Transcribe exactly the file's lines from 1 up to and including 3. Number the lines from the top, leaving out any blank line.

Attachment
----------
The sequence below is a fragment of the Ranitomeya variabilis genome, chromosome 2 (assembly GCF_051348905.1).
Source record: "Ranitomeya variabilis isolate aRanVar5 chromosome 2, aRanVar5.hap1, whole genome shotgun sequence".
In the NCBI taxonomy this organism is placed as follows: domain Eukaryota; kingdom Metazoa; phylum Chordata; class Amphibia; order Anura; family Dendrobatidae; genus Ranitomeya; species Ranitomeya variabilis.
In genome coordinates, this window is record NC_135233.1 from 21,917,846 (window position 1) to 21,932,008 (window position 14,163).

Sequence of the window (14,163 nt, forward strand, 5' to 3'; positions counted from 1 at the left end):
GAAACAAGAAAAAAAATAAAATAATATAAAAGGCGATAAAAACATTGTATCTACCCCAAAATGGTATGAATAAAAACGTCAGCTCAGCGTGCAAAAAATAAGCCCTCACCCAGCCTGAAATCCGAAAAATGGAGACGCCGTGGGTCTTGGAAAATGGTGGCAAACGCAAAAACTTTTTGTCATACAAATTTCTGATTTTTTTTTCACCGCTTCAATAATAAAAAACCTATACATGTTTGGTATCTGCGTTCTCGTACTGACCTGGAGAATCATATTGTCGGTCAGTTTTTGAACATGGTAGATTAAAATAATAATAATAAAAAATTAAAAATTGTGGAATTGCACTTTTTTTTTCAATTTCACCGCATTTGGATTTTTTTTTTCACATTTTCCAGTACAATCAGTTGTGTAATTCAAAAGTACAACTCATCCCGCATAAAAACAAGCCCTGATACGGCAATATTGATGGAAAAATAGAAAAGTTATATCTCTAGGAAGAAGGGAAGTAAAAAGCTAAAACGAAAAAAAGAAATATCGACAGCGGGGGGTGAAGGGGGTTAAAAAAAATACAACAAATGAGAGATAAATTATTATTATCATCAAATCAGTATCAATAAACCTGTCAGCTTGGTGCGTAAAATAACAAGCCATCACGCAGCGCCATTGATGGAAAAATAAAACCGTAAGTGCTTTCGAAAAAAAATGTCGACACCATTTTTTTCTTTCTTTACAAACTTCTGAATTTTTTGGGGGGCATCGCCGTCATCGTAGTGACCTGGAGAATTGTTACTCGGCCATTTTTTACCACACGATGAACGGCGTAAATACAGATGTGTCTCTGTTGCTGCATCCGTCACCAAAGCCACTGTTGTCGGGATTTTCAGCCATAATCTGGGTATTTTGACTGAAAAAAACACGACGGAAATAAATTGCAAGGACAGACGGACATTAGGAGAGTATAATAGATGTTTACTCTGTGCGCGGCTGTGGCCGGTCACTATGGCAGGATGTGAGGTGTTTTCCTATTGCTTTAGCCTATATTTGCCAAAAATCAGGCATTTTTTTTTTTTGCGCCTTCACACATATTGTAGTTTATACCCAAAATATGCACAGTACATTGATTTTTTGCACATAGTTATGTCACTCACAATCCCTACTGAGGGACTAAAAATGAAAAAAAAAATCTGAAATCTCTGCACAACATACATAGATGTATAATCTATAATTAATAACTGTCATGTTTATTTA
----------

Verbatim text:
The sequence below is a fragment of the Ranitomeya variabilis genome, chromosome 2 (assembly GCF_051348905.1).
Source record: "Ranitomeya variabilis isolate aRanVar5 chromosome 2, aRanVar5.hap1, whole genome shotgun sequence".
In the NCBI taxonomy this organism is placed as follows: domain Eukaryota; kingdom Metazoa; phylum Chordata; class Amphibia; order Anura; family Dendrobatidae; genus Ranitomeya; species Ranitomeya variabilis.